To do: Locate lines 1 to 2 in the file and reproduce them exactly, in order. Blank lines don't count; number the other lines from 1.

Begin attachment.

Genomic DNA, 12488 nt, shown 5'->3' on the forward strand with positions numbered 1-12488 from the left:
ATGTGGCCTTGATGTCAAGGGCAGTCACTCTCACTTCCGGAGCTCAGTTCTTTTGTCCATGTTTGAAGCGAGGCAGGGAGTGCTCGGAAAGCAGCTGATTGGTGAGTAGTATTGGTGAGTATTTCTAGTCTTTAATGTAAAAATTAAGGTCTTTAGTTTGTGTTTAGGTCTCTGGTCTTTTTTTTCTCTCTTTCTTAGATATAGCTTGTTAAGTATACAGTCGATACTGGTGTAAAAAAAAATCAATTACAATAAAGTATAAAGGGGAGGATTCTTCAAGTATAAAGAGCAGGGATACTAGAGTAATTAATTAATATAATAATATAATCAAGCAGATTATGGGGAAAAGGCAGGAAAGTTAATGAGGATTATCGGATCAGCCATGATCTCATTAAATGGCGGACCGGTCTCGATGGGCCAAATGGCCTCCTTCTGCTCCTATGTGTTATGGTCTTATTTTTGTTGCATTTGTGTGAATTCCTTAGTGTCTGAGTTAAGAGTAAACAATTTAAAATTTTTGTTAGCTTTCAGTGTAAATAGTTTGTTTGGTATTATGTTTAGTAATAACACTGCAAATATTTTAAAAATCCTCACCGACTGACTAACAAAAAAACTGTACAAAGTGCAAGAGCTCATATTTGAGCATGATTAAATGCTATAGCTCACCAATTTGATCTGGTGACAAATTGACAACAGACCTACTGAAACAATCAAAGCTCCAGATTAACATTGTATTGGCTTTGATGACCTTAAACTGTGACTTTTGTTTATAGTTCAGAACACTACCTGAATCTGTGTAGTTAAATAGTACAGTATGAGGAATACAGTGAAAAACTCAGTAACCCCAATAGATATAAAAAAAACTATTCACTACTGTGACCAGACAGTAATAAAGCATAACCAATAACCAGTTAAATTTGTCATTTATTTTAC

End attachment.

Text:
Genomic DNA, 12488 nt, shown 5'->3' on the forward strand with positions numbered 1-12488 from the left:
ATGTGGCCTTGATGTCAAGGGCAGTCACTCTCACTTCCGGAGCTCAGTTCTTTTGTCCATGTTTGAAGCGAGGCAGGGAGTGCTCGGAAAGCAGCTGATTGGTGAGTAGTATTGGTGAGTATTTCTAGTCTTTAATGTAAAAATTAAGGTCTTTAGTTTGTGTTTAGGTCTCTGGTCTTTTTTTTCTCTCTTTCTTAGATATAGCTTGTTAAGTATACAGTCGATACTGGTGTAAAAAAAAATCAATTACAATAAAGTATAAAGGGGAGGATTCTTCAAGTATAAAGAGCAGGGATACTAGAGTAATTAATTAATATAATAATATAATCAAGCAGATTATGGGGAAAAGGCAGGAAAGTTAATGAGGATTATCGGATCAGCCATGATCTCATTAAATGGCGGACCGGTCTCGATGGGCCAAATGGCCTCCTTCTGCTCCTATGTGTTATGGTCTTATTTTTGTTGCATTTGTGTGAATTCCTTAGTGTCTGAGTTAAGAGTAAACAATTTAAAATTTTTGTTAGCTTTCAGTGTAAATAGTTTGTTTGGTATTATGTTTAGTAATAACACTGCAAATATTTTAAAAATCCTCACCGACTGACTAACAAAAAAACTGTACAAAGTGCAAGAGCTCATATTTGAGCATGATTAAATGCTATAGCTCACCAATTTGATCTGGTGACAAATTGACAACAGACCTACTGAAACAATCAAAGCTCCAGATTAACATTGTATTGGCTTTGATGACCTTAAACTGTGACTTTTGTTTATAGTTCAGAACACTACCTGAATCTGTGTAGTTAAATAGTACAGTATGAGGAATACAGTGAAAAACTCAGTAACCCCAATAGATATAAAAAAAACTATTCACTACTGTGACCAGACAGTAATAAAGCATAACCAATAACCAGTTAAATTTGTCATTTATTTTAC